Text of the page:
Remarks by the Honorable Neal Lane
Town Hall Meeting on the Proposed Federal Research Misconduct Policy
November 17, 1999
I want to thank Bruce Alberts and the Academy for hosting this meeting today and Arthur Rubenstein and all of you for being here. Many of us as researchers, university administrators, and, government policy makers, we have a keen interest in making sure we have for the first time a fair and workable government-wide policy on research misconduct. This discussion of the proposed policy developed by all the agencies of the President's National Science and Technology Council in conjunction with the Office of Science and Technology Policy will help make that goal a reality. Most of the work was done under the leadership of my distinguished predecessor, Jack Gibbons, who deserves a lot of credit for helping us get to where we are today.
My remarks will be brief this morning. I will depend on Sybil Francis, who has shepherded this important project forward from the beginning, to provide much of the detail about development of this policy. But I would like to note that this discussion marks a major milestone in public policy. Nearly twenty years ago Congressman Al Gore held the first hearings in the Congress on the subject of research misconduct. Since then, the federal agencies and the research community have worked usually together but sometimes at cross-purposes to build the policies, institutional structures, and practices to guide us in dealing with research misconduct.
We all learned a lot during that process. The members of Congress and the citizens they represent sought greater accountability in all aspects of research. The research community sought greater recognition of the unique features of the scientific process that must factor into judgments about research integrity.
As we began to grapple with these issues, a number of high profile cases threatened to undermine public confidence in the research enterprise. We are all too familiar with the tendency of government, in the absence of sound guiding principles, to overreact or react inappropriately to individual cases a tendency that can be damaging to individuals and institutions and that rarely leads to good policy. The good news is that OSTP in developing the proposed Federal research misconduct policy made every effort to avoid those pitfalls. Working with all the research agencies, OSTP conducted a fully deliberative process that took a while quite a while to complete, but we believe produced a good outcome.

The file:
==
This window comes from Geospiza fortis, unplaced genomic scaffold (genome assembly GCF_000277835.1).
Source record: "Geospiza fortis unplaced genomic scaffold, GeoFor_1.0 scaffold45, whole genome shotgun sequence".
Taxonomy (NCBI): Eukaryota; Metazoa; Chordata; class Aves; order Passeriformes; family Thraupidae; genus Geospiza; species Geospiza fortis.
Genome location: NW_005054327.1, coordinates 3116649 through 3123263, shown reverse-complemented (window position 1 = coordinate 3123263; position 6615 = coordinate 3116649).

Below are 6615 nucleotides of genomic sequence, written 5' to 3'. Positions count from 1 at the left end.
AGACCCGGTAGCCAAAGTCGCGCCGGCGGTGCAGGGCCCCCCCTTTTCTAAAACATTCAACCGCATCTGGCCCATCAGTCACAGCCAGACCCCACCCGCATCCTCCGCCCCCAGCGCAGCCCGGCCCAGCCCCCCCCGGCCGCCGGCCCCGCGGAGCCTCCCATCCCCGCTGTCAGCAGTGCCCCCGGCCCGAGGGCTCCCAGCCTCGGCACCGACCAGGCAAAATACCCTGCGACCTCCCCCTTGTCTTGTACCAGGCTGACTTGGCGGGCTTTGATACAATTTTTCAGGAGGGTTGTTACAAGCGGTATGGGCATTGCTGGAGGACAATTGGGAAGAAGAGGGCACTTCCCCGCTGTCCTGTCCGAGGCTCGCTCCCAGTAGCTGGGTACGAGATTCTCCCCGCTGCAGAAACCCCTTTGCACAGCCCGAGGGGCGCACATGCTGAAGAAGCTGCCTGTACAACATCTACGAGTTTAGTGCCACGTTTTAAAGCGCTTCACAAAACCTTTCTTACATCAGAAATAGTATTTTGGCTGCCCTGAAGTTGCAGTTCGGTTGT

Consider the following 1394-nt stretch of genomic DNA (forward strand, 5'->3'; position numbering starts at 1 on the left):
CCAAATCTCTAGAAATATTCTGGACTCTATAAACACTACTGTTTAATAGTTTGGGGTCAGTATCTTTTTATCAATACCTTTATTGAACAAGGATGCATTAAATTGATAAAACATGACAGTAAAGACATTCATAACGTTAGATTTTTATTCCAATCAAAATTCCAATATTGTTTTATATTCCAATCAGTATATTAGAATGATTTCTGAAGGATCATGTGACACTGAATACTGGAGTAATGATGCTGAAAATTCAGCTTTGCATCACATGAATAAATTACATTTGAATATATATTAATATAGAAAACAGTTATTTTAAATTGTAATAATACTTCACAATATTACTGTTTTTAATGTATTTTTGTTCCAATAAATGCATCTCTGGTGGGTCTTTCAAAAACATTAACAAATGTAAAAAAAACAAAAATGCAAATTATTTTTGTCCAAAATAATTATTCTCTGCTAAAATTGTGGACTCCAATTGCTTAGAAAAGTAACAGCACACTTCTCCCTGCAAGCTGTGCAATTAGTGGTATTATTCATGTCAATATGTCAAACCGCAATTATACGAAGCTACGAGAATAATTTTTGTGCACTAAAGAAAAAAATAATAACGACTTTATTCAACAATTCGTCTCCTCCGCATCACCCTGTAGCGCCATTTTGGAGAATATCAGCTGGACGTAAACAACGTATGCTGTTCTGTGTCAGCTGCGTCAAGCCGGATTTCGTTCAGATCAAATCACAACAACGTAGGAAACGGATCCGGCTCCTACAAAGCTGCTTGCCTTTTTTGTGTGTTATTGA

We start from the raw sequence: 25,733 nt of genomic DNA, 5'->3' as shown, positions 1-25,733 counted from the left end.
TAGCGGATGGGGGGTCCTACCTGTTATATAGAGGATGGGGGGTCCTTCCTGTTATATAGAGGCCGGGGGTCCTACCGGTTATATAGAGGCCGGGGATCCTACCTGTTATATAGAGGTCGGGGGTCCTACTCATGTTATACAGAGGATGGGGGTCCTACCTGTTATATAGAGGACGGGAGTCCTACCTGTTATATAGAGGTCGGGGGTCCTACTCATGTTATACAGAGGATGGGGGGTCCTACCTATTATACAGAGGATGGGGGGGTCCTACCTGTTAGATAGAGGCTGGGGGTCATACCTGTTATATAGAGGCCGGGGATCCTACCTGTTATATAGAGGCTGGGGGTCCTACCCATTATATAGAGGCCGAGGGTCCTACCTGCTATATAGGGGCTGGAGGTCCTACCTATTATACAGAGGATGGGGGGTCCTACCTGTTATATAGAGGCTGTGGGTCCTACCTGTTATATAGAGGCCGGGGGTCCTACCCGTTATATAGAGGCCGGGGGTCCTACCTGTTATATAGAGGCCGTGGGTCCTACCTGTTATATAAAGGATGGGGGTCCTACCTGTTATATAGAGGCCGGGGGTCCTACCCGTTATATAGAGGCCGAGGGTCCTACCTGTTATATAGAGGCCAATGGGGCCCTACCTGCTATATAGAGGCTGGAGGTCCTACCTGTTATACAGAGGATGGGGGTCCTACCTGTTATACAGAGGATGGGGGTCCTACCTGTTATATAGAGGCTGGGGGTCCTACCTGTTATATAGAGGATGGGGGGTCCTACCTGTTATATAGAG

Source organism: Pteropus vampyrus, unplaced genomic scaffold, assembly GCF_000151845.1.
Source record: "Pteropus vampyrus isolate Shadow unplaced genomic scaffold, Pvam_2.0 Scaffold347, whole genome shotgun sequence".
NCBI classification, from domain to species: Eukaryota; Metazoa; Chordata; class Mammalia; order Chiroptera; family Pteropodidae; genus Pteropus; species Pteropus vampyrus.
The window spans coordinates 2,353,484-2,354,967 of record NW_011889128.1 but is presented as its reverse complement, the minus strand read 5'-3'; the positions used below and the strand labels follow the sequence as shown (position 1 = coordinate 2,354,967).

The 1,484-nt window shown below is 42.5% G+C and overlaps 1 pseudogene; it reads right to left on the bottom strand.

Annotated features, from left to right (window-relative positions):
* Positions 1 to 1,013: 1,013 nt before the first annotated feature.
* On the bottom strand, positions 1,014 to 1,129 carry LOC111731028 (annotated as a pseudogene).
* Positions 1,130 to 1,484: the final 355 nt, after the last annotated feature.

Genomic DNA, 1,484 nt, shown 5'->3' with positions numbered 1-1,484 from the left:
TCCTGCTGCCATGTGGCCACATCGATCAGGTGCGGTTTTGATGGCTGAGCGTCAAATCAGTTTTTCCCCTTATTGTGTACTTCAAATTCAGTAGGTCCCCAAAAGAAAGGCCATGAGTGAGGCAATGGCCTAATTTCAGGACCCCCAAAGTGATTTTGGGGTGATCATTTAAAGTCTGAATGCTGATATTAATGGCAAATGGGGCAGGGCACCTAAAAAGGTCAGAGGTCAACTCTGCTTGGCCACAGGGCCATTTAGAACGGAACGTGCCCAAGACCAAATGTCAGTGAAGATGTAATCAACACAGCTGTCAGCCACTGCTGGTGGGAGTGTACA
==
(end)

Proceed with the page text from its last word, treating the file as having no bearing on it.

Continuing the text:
I think most of you know that two reports that preceded this federal effort the 1992 National Academy of Sciences study on Responsible Science and the congressionally mandated Commission on Research Integrity's report were spawned during periods of turmoil. Both reports called on OSTP to coordinate the development of a government-wide uniform research misconduct policy. Fortunately, tempers and paranoia had cooled by the time OSTP asked the NSTC to set to work on this problem.
NSTC took up the call to develop a government-wide research misconduct policy in April 1996. We believed that a focus on protecting the integrity of the research record would serve many goals, including:
· Continued advances in science and engineering, which depend on the reliability of the research record;
· Appreciation and realization of the benefits associated with research, such as in health and national security, which depends on investor and public confidence in the process; and
· Sustained public trust, and funding, for the scientific enterprise.
We also recognized that uniformity in Federal agency policies would serve the best interests of the research community. The proposed policy has undergone extensive agency review and clearance at a number of levels. It represents the consensus among the Federal research agencies of the government that conduct research about what a research misconduct policy should look like. I think you will find the policy balanced and fair.
Before concluding my remarks, I want to thank all of you the agencies, the university community, the journalists, the science and engineering professional societies for helping us get to where we are today. I even want to acknowledge Congress (yes, really!). Those who experienced and survived the intense scrutiny, sense of outrage, and some might say rough handling by the Congress of some of the high-profile cases of alleged research misconduct might, quite reasonably, have a different perspective! But if one takes the long view, congressional interest overtime has been an important motivating force in all this.
And we have moved forward. This proposed policy bears witness to this Administration's commitment to integrating public values with our strong scientific and technological enterprise. The two are inextricably linked.
We are grateful for this forum to exchange views on the policy, and we expect to learn from the comments and concerns you express today. And
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